For our second week of Spatial Design class, we went on a field trip to the Chinese Heritage Centre. There, we visited the upstairs Nantah Pictorial Exhibition which showcased the history of NTU starting with its founding as Nanyang University (Nantah) to its purpose today as a technological university. We overlooked the Yunnan Gardens from the third floor and walked through the library including the early textbooks collection, a beautiful room filled with original teaching texts from Nantah’s first years.
Understanding exhibition design and spatial design requires much more societal and historical research than I had anticipated. Looking at the CHC’s front facade, it is clear that the building has a rich heritage and value on NTU’s campus. Yet, every inch inside the building seemed to tell the same story about the rich Chinese heritage of the entire country of Singapore and the strong community that has built this university. Much of the university was donated as was most of the art, books, artifacts and items inside the heritage center. This seems to be a direct result of the passion people had/have in Singapore for their ancestral heritage and for education, NTU being a physical representation of both. It amazed me that this building is a National Monument of Singapore and every tile, doorway, column, ceiling, and wall has gone untouched since the declaration of its preservation in 1999. To me, spatial design is now the communication of a peoples’ story (or heritage) by turning a space into a meaningful place for those people to share with others.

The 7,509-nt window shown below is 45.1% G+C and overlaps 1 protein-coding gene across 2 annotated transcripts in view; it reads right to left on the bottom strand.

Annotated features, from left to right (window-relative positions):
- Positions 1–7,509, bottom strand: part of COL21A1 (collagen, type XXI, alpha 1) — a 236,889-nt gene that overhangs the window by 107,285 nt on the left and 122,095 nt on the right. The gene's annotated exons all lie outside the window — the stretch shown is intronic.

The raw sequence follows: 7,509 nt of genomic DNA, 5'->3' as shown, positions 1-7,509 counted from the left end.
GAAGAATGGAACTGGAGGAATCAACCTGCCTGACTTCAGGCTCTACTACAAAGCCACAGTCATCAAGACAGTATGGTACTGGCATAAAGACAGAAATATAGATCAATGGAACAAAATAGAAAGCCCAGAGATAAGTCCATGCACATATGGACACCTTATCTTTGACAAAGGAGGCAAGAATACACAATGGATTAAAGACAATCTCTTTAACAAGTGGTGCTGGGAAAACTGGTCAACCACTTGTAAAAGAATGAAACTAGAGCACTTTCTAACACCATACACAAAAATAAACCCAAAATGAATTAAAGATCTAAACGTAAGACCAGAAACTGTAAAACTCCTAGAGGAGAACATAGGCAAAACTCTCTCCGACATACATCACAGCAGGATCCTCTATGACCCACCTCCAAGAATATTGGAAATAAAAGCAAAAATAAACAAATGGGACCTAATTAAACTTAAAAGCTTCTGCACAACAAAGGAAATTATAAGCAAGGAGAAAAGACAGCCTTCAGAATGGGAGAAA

If you want to learn more about NTU’s history, I’d recommend you to visit this exhibition at the CHC. You can read more here: